Reduced quality of sterile Queensland fruit fly following post-production stress from hypoxia, irradiation and vibration

M. Benelli*, B. Mainali, P. W. Taylor, P. Rempoulakis

*Corresponding author for this work

Research output: Contribution to journalArticlepeer-review

11 Citations (Scopus)


The sterile insect technique (SIT), a benign pest control strategy, is currently undergoing a substantial renewal for controlling the Queensland fruit fly (Q-fly), a major horticultural pest in Australia. Production and delivery of high-quality flies is fundamental to effective SIT. While efforts are commonly made to improve production at a factory level (both quantity and quality), the methods and conditions during post-production operations also need to be tuned to minimize reductions in fly quality. Hypoxia, irradiation and vibration are important stressors that are experienced by pupae during production, packing and transportation. However, little is known about the impacts of such stressors on Q-fly quality. We conducted two laboratory experiments to investigate the response of Q-fly to such post-production stressors, with the aim of then developing guidelines that minimize quality reductions for SIT programs. In Experiment 1, Q-fly pupae of different ages (3, 6 or 9-day old) were exposed to vibrations for 5, 30, 60 and 300 s. Flight ability tests revealed that 6- and 9-day-old pupae were the most sensitive to vibration, with significant reduction in emergence and percentage of fliers. In Experiment 2, the effect of hypoxia, irradiation and vibration, in isolation or in combination, was evaluated on 9-day-old pupae. Irradiation and vibration exhibited a multiplicative negative effect on flight ability parameters. It is recommended not to subject pupae to intense or extensive vibration during the late pupal stage and to avoid prolonged periods of hypoxia.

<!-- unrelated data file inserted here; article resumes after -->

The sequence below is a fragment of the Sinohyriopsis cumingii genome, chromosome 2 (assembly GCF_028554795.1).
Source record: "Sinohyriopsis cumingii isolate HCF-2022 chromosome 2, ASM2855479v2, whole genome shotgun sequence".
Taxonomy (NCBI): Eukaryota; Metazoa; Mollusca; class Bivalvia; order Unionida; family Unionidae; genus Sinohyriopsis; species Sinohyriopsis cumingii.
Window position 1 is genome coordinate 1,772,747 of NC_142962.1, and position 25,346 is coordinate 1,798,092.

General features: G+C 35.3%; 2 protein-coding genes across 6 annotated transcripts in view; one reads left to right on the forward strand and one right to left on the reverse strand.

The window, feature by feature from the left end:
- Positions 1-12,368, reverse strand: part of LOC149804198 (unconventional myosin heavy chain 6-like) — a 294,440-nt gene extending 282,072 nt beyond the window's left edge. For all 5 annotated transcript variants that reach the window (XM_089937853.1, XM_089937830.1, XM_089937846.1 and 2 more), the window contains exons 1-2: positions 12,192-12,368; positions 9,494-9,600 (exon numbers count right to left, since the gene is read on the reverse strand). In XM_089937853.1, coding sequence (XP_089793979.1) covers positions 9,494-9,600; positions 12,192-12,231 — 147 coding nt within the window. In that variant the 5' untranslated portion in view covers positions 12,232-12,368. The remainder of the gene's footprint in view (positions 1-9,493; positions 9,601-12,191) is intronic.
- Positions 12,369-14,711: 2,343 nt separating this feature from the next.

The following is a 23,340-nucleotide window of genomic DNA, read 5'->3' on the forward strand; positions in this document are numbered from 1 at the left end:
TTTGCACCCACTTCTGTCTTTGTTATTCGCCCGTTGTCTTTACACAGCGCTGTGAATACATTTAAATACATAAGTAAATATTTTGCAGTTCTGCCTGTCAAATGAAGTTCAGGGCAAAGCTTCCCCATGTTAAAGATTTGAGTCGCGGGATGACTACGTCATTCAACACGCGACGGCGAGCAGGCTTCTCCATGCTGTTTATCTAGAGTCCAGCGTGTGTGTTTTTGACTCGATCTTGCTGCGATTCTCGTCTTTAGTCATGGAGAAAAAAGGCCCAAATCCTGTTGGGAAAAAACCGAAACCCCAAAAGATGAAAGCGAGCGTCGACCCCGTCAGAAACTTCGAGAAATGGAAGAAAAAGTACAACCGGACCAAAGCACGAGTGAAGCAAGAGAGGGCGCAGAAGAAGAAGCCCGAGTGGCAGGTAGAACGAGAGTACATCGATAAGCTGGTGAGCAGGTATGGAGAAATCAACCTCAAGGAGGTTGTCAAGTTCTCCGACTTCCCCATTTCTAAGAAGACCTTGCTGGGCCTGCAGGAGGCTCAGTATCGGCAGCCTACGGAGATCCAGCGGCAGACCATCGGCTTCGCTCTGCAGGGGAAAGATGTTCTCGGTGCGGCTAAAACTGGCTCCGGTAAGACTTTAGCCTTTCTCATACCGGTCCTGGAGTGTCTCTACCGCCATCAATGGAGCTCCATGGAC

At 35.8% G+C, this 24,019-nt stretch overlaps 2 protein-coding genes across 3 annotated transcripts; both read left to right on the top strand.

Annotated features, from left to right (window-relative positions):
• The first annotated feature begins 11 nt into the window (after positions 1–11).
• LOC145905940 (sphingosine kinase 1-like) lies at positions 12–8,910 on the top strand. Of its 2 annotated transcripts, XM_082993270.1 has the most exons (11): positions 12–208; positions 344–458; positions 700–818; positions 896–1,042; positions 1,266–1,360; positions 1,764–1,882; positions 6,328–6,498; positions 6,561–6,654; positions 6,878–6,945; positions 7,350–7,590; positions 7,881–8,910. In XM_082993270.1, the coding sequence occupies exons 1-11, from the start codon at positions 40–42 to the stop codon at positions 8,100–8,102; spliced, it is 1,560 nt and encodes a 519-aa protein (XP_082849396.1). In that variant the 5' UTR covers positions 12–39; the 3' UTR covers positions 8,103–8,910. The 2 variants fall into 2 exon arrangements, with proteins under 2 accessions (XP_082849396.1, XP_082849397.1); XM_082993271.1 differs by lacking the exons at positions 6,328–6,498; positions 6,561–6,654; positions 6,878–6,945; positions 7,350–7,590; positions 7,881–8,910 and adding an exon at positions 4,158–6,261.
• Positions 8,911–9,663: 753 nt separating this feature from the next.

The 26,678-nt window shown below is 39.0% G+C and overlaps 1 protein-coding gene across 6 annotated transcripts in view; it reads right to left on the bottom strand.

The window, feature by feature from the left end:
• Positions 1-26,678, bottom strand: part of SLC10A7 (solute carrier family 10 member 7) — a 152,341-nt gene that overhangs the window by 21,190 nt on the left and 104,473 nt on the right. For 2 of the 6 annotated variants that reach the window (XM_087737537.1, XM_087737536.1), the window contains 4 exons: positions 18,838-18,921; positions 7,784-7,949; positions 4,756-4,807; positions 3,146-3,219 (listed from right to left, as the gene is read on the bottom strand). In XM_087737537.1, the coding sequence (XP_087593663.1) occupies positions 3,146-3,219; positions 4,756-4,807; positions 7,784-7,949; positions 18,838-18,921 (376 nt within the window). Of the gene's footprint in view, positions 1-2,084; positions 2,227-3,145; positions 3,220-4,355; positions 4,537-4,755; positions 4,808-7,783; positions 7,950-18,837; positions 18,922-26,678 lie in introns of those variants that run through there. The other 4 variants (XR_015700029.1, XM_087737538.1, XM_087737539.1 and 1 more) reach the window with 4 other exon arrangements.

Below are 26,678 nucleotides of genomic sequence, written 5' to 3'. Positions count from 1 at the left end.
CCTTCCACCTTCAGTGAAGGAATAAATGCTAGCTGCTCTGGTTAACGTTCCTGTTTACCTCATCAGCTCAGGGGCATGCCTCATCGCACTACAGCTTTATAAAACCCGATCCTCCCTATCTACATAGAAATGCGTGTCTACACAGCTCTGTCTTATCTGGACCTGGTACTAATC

Original languageEnglish
Pages (from-to)473-485
Number of pages13
JournalJournal of Pest Science
Issue number2
Early online date14 Aug 2020
Publication statusPublished - Mar 2021


  • Bactrocera tryoni
  • Fly transportation
  • SIT operations
  • Stress
  • Adult quality


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